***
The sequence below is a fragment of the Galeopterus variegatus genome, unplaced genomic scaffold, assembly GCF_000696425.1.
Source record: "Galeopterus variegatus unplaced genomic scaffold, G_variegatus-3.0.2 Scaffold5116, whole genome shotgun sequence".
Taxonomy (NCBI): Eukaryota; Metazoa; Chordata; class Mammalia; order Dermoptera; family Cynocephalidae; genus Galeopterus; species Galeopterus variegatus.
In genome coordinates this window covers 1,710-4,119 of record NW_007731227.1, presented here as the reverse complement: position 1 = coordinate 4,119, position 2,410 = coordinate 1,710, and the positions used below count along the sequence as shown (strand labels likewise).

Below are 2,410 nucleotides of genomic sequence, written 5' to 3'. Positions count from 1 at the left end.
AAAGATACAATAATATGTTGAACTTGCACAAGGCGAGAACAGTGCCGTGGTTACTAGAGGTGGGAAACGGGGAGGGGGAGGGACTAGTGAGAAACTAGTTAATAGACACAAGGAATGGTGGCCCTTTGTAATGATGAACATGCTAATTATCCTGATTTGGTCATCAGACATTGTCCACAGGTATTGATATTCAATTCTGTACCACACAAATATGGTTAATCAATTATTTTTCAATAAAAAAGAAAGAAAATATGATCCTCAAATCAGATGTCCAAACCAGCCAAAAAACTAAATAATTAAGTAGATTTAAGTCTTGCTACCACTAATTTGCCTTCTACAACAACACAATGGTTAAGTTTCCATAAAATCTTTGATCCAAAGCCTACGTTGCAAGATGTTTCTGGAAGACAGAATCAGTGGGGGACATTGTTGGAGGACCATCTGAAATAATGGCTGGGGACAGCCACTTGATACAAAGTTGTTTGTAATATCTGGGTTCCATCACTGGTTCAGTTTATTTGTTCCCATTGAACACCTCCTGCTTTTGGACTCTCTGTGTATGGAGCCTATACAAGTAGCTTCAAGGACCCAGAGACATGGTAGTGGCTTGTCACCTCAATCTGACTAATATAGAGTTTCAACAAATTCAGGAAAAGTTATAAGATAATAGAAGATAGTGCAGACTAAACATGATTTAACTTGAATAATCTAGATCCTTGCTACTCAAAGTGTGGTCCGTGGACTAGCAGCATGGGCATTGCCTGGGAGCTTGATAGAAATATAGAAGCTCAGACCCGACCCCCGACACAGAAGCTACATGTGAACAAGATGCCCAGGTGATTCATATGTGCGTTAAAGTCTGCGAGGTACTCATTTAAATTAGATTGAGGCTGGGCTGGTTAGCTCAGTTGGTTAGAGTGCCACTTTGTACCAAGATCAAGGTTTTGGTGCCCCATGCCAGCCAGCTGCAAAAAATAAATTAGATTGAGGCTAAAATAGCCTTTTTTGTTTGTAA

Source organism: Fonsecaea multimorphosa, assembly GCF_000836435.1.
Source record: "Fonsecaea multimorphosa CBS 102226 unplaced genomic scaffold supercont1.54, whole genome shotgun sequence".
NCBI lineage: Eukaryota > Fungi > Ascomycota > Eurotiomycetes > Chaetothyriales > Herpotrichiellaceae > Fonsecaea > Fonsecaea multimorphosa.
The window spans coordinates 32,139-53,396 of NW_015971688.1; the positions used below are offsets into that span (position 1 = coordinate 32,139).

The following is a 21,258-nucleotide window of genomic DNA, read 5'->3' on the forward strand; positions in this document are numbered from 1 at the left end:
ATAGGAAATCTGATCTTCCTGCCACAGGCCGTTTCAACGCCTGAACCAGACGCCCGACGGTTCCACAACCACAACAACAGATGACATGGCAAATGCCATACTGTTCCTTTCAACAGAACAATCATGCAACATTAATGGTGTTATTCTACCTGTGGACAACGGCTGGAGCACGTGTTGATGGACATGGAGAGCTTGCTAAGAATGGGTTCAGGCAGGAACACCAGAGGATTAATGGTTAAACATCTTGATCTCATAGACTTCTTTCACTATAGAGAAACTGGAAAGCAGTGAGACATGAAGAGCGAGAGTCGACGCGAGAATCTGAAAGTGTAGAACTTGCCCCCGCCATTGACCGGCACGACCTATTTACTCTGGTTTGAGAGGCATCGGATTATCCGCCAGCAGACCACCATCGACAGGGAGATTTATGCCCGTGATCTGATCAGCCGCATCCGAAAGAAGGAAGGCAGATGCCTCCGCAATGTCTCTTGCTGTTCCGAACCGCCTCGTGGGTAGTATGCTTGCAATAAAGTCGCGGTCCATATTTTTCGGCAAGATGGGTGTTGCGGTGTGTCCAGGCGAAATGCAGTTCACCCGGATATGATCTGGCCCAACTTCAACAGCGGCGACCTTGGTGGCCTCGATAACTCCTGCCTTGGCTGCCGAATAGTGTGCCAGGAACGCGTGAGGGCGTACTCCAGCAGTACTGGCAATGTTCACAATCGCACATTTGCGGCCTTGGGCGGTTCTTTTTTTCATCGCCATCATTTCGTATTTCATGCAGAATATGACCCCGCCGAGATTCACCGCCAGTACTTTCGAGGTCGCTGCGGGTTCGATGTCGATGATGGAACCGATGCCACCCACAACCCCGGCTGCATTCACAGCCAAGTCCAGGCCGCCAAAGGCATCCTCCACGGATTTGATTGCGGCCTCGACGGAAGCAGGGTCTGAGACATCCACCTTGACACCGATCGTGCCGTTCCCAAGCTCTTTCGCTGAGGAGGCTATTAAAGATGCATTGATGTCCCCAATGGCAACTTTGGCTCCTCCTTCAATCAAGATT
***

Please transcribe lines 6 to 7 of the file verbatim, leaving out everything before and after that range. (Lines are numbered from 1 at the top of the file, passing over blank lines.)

AAAGATACAATAATATGTTGAACTTGCACAAGGCGAGAACAGTGCCGTGGTTACTAGAGGTGGGAAACGGGGAGGGGGAGGGACTAGTGAGAAACTAGTTAATAGACACAAGGAATGGTGGCCCTTTGTAATGATGAACATGCTAATTATCCTGATTTGGTCATCAGACATTGTCCACAGGTATTGATATTCAATTCTGTACCACACAAATATGGTTAATCAATTATTTTTCAATAAAAAAGAAAGAAAATATGATCCTCAAATCAGATGTCCAAACCAGCCAAAAAACTAAATAATTAAGTAGATTTAAGTCTTGCTACCACTAATTTGCCTTCTACAACAACACAATGGTTAAGTTTCCATAAAATCTTTGATCCAAAGCCTACGTTGCAAGATGTTTCTGGAAGACAGAATCAGTGGGGGACATTGTTGGAGGACCATCTGAAATAATGGCTGGGGACAGCCACTTGATACAAAGTTGTTTGTAATATCTGGGTTCCATCACTGGTTCAGTTTATTTGTTCCCATTGAACACCTCCTGCTTTTGGACTCTCTGTGTATGGAGCCTATACAAGTAGCTTCAAGGACCCAGAGACATGGTAGTGGCTTGTCACCTCAATCTGACTAATATAGAGTTTCAACAAATTCAGGAAAAGTTATAAGATAATAGAAGATAGTGCAGACTAAACATGATTTAACTTGAATAATCTAGATCCTTGCTACTCAAAGTGTGGTCCGTGGACTAGCAGCATGGGCATTGCCTGGGAGCTTGATAGAAATATAGAAGCTCAGACCCGACCCCCGACACAGAAGCTACATGTGAACAAGATGCCCAGGTGATTCATATGTGCGTTAAAGTCTGCGAGGTACTCATTTAAATTAGATTGAGGCTGGGCTGGTTAGCTCAGTTGGTTAGAGTGCCACTTTGTACCAAGATCAAGGTTTTGGTGCCCCATGCCAGCCAGCTGCAAAAAATAAATTAGATTGAGGCTAAAATAGCCTTTTTTGTTTGTAA

Source organism: Fonsecaea multimorphosa, assembly GCF_000836435.1.